Thursday, May 23, 2024
HomeCulture WarIt’s immigration that’s driving housing costs through the roof

It’s immigration that’s driving housing costs through the roof


THE Bank of England’s chief economist has made waves by pointing the finger at record immigration levels as the cause of soaring rents.

Huw Pill argues that the influx of newcomers, with a staggering 745,000 net migrants arriving in 2022 alone, is exacerbating the shortage of housing and driving rents through the roof.

Pill’s analysis cuts through the usual blame game, highlighting that the problem isn’t just about interest rates and the Bank of England, but also about population growth and delays in obtaining planning permissions which further compound the shortage of available homes.

Backing Pill’s stance, a report from the Centre for Policy Studies (CPS), supported by former immigration minister Robert Jenrick, reveals that immigration isn’t delivering the economic boost promised; instead, it’s making the housing crisis worse. The report shows that a whopping 89 per cent of the 1.34million increase in England’s housing shortage over the past decade can be attributed to migration.

But here’s the kicker: Pill emphasises that the Bank of England’s hands are tied when it comes to boosting housing stock. It’s down to policymakers responsible for border controls and planning regulations to roll up their sleeves and tackle the root causes of the crisis head-on.

In essence, Pill’s stark warning, along with the CPS report and Migration Watch UK repeatedly saying it over the years, challenges the politically correct narrative that immigration always brings economic benefits. It’s time for leaders to wake up to the impact of immigration on our housing market and take decisive action to ensure fair access to housing for all.

Meanwhile a review of BBC’s news coverage by  Dr Madeleine Sumption, director of Migration Observatory, has called for the broadcaster to reflect public concerns about immigration.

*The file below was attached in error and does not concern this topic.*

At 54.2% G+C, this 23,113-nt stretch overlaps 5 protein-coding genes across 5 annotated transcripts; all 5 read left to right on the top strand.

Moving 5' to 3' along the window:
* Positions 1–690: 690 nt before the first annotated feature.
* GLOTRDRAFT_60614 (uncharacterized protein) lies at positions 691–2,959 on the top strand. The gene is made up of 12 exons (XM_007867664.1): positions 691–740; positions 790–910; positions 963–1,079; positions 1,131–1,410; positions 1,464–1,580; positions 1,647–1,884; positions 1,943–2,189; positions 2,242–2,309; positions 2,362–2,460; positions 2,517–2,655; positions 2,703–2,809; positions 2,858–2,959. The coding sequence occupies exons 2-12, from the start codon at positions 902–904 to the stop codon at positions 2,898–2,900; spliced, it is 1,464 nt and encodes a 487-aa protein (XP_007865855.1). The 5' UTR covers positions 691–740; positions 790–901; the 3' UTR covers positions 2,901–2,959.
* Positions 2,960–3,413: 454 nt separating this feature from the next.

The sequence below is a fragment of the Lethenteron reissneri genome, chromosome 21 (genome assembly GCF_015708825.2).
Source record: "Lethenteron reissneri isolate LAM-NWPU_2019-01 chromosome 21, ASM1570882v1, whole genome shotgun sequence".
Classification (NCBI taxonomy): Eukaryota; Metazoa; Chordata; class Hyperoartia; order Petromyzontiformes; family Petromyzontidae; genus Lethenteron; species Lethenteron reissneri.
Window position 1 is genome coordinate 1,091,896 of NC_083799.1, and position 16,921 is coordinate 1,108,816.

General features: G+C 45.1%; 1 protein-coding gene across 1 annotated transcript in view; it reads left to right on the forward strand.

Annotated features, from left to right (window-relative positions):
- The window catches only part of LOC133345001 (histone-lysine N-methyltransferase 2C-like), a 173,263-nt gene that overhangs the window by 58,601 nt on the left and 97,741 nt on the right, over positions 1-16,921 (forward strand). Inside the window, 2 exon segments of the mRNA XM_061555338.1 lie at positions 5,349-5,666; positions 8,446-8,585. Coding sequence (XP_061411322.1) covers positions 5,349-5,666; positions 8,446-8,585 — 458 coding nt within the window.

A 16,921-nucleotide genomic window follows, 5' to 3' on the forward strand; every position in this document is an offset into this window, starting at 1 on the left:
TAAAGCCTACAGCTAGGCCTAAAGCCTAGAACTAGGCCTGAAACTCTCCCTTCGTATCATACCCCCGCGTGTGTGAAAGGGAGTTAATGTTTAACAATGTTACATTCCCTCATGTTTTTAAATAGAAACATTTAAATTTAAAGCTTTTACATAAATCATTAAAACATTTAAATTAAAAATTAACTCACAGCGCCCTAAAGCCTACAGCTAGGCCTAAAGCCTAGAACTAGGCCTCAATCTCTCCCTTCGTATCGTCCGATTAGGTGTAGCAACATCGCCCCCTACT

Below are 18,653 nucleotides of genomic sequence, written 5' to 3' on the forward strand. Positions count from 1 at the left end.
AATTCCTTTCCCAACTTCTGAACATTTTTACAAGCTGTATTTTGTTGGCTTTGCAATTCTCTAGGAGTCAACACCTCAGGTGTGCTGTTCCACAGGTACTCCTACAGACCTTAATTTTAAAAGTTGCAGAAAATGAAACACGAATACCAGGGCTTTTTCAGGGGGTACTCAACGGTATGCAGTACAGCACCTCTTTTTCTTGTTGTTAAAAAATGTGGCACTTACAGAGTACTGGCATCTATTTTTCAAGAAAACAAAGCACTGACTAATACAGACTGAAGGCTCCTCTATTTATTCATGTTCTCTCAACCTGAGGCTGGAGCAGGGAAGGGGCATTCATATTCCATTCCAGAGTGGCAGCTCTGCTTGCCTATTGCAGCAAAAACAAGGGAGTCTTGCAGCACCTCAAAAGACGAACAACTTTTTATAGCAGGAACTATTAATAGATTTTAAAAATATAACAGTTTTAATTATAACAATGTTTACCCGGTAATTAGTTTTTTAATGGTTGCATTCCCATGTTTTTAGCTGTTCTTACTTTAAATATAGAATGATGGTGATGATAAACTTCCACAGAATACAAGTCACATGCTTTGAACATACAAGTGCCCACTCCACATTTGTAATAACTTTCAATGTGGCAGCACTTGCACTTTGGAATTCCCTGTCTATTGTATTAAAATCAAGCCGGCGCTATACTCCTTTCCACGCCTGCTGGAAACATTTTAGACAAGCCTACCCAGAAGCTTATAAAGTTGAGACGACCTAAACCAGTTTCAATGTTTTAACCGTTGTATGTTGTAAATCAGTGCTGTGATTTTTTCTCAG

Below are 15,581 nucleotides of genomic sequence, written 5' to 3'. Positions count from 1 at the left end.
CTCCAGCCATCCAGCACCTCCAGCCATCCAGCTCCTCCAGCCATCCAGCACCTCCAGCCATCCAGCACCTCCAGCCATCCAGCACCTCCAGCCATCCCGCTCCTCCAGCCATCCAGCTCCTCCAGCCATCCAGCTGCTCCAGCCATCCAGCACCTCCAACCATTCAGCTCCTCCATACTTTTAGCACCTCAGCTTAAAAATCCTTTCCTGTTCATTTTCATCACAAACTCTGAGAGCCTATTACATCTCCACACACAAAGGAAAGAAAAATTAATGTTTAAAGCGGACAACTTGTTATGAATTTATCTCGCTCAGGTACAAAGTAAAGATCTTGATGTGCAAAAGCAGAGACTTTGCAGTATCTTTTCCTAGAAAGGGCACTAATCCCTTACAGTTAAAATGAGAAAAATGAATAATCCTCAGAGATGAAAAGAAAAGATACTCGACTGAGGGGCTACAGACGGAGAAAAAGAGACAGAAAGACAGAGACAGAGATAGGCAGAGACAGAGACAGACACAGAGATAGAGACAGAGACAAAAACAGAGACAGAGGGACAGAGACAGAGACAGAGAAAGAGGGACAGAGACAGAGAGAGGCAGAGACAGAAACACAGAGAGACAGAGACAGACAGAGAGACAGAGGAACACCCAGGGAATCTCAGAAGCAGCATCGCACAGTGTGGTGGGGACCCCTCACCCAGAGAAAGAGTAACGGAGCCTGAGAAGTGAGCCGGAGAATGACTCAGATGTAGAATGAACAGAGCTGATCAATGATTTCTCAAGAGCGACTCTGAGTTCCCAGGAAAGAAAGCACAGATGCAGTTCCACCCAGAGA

The review revealed that some BBC journalists were hesitant to cover local immigration issues or immigration fraud, fearing it might seem ‘hostile’ to migrants. The report emphasised that it is not ‘racist’ to be concerned about immigration impacts or to prefer stricter policies.

Involving input from over 100 contributors, including Migration Watch UK, the review hinted that the BBC’s staff might be leaning a bit too far to the left, suggesting they need a wider range of backgrounds and opinions. Some journalists are feeling the heat to come across as caring and compassionate, focusing more on migrants than the communities they impact.

But perhaps the biggest problem highlighted by the review is the narrow political lens through which migration stories are often told. Audiences are craving more context and explanation, struggling to make sense of complex issues such as migration numbers and government policies.

In a nutshell, the review is calling on the BBC to step up its game, listen to the public, and provide more balanced coverage on immigration. It’s time for the Beeb to give the people what they want.

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Dr Mike Jones
Dr Mike Jones
Dr Mike Jones is Migration Watch's Executive Director.

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